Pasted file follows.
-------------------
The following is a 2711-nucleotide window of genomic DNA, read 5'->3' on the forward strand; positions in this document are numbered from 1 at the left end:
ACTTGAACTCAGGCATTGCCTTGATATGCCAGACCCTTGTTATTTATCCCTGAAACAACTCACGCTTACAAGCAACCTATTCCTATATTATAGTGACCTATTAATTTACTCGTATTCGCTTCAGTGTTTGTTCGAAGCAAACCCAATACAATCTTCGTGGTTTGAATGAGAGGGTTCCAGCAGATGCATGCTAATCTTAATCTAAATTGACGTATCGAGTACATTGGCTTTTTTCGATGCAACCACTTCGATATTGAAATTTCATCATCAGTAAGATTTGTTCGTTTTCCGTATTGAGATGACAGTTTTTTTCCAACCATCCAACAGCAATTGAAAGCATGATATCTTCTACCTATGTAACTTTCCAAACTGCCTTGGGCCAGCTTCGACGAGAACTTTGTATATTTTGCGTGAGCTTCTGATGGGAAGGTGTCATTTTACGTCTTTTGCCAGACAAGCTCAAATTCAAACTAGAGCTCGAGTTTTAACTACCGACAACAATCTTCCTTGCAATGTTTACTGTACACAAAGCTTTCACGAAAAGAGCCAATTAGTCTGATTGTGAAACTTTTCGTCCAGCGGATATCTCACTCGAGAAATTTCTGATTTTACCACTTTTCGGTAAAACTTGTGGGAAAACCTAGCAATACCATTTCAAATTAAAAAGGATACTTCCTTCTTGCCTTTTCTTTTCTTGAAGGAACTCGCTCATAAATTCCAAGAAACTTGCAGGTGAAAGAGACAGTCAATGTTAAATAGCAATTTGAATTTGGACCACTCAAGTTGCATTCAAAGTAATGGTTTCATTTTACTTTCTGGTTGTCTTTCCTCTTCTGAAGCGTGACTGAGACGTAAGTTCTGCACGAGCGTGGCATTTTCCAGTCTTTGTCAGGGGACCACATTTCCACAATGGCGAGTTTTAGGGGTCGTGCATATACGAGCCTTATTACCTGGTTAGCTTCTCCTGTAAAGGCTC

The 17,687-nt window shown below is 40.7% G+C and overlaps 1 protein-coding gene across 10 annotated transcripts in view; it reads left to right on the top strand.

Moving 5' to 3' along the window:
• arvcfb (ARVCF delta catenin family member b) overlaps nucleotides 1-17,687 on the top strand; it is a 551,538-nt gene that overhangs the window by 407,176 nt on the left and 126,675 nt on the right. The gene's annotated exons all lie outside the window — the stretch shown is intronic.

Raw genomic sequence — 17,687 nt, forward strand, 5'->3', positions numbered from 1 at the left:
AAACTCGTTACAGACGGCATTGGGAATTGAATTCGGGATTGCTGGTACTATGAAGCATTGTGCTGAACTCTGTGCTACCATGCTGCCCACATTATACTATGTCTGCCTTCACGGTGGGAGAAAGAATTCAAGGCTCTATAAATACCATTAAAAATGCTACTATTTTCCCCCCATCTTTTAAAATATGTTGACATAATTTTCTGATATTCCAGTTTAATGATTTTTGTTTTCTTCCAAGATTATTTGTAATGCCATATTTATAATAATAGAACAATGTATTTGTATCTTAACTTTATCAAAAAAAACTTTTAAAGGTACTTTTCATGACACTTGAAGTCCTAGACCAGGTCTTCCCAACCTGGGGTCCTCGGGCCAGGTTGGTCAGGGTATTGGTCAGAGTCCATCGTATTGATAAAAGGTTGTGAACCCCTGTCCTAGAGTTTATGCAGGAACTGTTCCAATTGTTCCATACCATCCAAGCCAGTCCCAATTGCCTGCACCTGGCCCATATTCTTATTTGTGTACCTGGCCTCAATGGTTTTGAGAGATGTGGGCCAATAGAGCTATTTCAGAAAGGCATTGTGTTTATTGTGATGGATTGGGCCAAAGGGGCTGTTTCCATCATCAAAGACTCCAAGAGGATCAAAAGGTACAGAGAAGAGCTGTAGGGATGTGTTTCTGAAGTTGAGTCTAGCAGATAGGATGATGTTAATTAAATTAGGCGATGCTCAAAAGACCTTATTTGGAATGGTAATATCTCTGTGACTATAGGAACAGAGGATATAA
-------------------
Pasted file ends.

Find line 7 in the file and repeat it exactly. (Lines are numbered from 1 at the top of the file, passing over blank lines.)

AAACTCGTTACAGACGGCATTGGGAATTGAATTCGGGATTGCTGGTACTATGAAGCATTGTGCTGAACTCTGTGCTACCATGCTGCCCACATTATACTATGTCTGCCTTCACGGTGGGAGAAAGAATTCAAGGCTCTATAAATACCATTAAAAATGCTACTATTTTCCCCCCATCTTTTAAAATATGTTGACATAATTTTCTGATATTCCAGTTTAATGATTTTTGTTTTCTTCCAAGATTATTTGTAATGCCATATTTATAATAATAGAACAATGTATTTGTATCTTAACTTTATCAAAAAAAACTTTTAAAGGTACTTTTCATGACACTTGAAGTCCTAGACCAGGTCTTCCCAACCTGGGGTCCTCGGGCCAGGTTGGTCAGGGTATTGGTCAGAGTCCATCGTATTGATAAAAGGTTGTGAACCCCTGTCCTAGAGTTTATGCAGGAACTGTTCCAATTGTTCCATACCATCCAAGCCAGTCCCAATTGCCTGCACCTGGCCCATATTCTTATTTGTGTACCTGGCCTCAATGGTTTTGAGAGATGTGGGCCAATAGAGCTATTTCAGAAAGGCATTGTGTTTATTGTGATGGATTGGGCCAAAGGGGCTGTTTCCATCATCAAAGACTCCAAGAGGATCAAAAGGTACAGAGAAGAGCTGTAGGGATGTGTTTCTGAAGTTGAGTCTAGCAGATAGGATGATGTTAATTAAATTAGGCGATGCTCAAAAGACCTTATTTGGAATGGTAATATCTCTGTGACTATAGGAACAGAGGATATAA